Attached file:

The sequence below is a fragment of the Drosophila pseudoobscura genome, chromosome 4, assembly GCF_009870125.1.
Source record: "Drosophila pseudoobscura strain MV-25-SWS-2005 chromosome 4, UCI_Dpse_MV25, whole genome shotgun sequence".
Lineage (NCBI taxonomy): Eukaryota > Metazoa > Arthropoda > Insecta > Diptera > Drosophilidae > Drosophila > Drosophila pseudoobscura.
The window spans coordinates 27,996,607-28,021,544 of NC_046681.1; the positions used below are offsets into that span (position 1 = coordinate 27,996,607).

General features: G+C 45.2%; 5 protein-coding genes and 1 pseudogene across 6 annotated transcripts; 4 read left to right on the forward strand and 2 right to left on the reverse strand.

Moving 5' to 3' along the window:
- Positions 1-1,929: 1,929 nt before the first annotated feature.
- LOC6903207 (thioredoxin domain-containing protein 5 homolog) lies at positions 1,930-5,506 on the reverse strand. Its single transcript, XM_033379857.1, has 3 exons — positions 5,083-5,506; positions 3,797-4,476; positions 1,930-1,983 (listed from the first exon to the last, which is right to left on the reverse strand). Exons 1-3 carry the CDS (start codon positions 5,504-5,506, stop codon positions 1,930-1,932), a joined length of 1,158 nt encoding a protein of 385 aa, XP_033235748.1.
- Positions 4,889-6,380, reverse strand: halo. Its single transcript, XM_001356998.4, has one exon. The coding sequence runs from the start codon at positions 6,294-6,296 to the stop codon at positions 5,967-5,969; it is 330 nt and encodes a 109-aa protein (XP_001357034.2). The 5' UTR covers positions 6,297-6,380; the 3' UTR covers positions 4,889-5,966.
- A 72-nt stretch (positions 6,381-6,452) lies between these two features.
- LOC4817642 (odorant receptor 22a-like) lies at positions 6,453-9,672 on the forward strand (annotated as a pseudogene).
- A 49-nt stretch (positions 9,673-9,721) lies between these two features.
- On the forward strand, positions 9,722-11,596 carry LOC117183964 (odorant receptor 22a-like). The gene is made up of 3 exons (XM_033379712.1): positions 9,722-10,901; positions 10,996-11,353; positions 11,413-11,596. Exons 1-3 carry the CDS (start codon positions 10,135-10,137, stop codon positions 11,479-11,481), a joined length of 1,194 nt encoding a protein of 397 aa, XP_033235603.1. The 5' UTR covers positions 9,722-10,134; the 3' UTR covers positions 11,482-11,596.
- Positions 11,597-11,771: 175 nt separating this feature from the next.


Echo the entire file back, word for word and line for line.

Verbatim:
The sequence below is a fragment of the Drosophila pseudoobscura genome, chromosome 4, assembly GCF_009870125.1.
Source record: "Drosophila pseudoobscura strain MV-25-SWS-2005 chromosome 4, UCI_Dpse_MV25, whole genome shotgun sequence".
Lineage (NCBI taxonomy): Eukaryota > Metazoa > Arthropoda > Insecta > Diptera > Drosophilidae > Drosophila > Drosophila pseudoobscura.
The window spans coordinates 27,996,607-28,021,544 of NC_046681.1; the positions used below are offsets into that span (position 1 = coordinate 27,996,607).

General features: G+C 45.2%; 5 protein-coding genes and 1 pseudogene across 6 annotated transcripts; 4 read left to right on the forward strand and 2 right to left on the reverse strand.

Moving 5' to 3' along the window:
- Positions 1-1,929: 1,929 nt before the first annotated feature.
- LOC6903207 (thioredoxin domain-containing protein 5 homolog) lies at positions 1,930-5,506 on the reverse strand. Its single transcript, XM_033379857.1, has 3 exons — positions 5,083-5,506; positions 3,797-4,476; positions 1,930-1,983 (listed from the first exon to the last, which is right to left on the reverse strand). Exons 1-3 carry the CDS (start codon positions 5,504-5,506, stop codon positions 1,930-1,932), a joined length of 1,158 nt encoding a protein of 385 aa, XP_033235748.1.
- Positions 4,889-6,380, reverse strand: halo. Its single transcript, XM_001356998.4, has one exon. The coding sequence runs from the start codon at positions 6,294-6,296 to the stop codon at positions 5,967-5,969; it is 330 nt and encodes a 109-aa protein (XP_001357034.2). The 5' UTR covers positions 6,297-6,380; the 3' UTR covers positions 4,889-5,966.
- A 72-nt stretch (positions 6,381-6,452) lies between these two features.
- LOC4817642 (odorant receptor 22a-like) lies at positions 6,453-9,672 on the forward strand (annotated as a pseudogene).
- A 49-nt stretch (positions 9,673-9,721) lies between these two features.
- On the forward strand, positions 9,722-11,596 carry LOC117183964 (odorant receptor 22a-like). The gene is made up of 3 exons (XM_033379712.1): positions 9,722-10,901; positions 10,996-11,353; positions 11,413-11,596. Exons 1-3 carry the CDS (start codon positions 10,135-10,137, stop codon positions 11,479-11,481), a joined length of 1,194 nt encoding a protein of 397 aa, XP_033235603.1. The 5' UTR covers positions 9,722-10,134; the 3' UTR covers positions 11,482-11,596.
- Positions 11,597-11,771: 175 nt separating this feature from the next.